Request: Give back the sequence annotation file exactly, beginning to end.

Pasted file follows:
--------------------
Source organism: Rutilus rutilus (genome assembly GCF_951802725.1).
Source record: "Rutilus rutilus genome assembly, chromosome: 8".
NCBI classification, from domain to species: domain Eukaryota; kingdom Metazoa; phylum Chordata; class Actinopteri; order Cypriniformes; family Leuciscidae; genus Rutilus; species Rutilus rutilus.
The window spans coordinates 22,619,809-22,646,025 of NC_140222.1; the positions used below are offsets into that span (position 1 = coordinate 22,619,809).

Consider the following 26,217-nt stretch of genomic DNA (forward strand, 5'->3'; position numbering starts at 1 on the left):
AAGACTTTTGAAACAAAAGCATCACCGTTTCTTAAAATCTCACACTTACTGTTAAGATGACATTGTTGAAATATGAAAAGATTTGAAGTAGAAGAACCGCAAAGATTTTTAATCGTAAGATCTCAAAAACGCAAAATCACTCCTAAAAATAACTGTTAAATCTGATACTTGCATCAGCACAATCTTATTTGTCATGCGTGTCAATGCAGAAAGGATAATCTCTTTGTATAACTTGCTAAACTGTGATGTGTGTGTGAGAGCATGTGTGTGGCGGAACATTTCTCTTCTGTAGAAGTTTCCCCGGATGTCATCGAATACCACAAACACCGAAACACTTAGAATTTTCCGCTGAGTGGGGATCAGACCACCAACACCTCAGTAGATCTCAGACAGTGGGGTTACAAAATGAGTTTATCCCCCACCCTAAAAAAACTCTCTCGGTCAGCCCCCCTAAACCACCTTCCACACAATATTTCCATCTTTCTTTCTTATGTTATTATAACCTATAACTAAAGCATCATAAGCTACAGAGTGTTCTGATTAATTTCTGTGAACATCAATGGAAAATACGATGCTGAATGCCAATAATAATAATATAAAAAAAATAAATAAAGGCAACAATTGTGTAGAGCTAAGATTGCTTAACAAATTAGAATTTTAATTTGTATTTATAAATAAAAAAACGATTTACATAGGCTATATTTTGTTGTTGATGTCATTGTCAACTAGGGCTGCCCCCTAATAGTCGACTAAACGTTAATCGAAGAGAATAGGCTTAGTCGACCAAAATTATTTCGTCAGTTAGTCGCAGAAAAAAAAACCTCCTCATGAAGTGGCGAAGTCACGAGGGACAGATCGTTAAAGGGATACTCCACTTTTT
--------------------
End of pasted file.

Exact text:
Source organism: Rutilus rutilus (genome assembly GCF_951802725.1).
Source record: "Rutilus rutilus genome assembly, chromosome: 8".
NCBI classification, from domain to species: domain Eukaryota; kingdom Metazoa; phylum Chordata; class Actinopteri; order Cypriniformes; family Leuciscidae; genus Rutilus; species Rutilus rutilus.
The window spans coordinates 22,619,809-22,646,025 of NC_140222.1; the positions used below are offsets into that span (position 1 = coordinate 22,619,809).

Consider the following 26,217-nt stretch of genomic DNA (forward strand, 5'->3'; position numbering starts at 1 on the left):
AAGACTTTTGAAACAAAAGCATCACCGTTTCTTAAAATCTCACACTTACTGTTAAGATGACATTGTTGAAATATGAAAAGATTTGAAGTAGAAGAACCGCAAAGATTTTTAATCGTAAGATCTCAAAAACGCAAAATCACTCCTAAAAATAACTGTTAAATCTGATACTTGCATCAGCACAATCTTATTTGTCATGCGTGTCAATGCAGAAAGGATAATCTCTTTGTATAACTTGCTAAACTGTGATGTGTGTGTGAGAGCATGTGTGTGGCGGAACATTTCTCTTCTGTAGAAGTTTCCCCGGATGTCATCGAATACCACAAACACCGAAACACTTAGAATTTTCCGCTGAGTGGGGATCAGACCACCAACACCTCAGTAGATCTCAGACAGTGGGGTTACAAAATGAGTTTATCCCCCACCCTAAAAAAACTCTCTCGGTCAGCCCCCCTAAACCACCTTCCACACAATATTTCCATCTTTCTTTCTTATGTTATTATAACCTATAACTAAAGCATCATAAGCTACAGAGTGTTCTGATTAATTTCTGTGAACATCAATGGAAAATACGATGCTGAATGCCAATAATAATAATATAAAAAAAATAAATAAAGGCAACAATTGTGTAGAGCTAAGATTGCTTAACAAATTAGAATTTTAATTTGTATTTATAAATAAAAAAACGATTTACATAGGCTATATTTTGTTGTTGATGTCATTGTCAACTAGGGCTGCCCCCTAATAGTCGACTAAACGTTAATCGAAGAGAATAGGCTTAGTCGACCAAAATTATTTCGTCAGTTAGTCGCAGAAAAAAAAACCTCCTCATGAAGTGGCGAAGTCACGAGGGACAGATCGTTAAAGGGATACTCCACTTTTT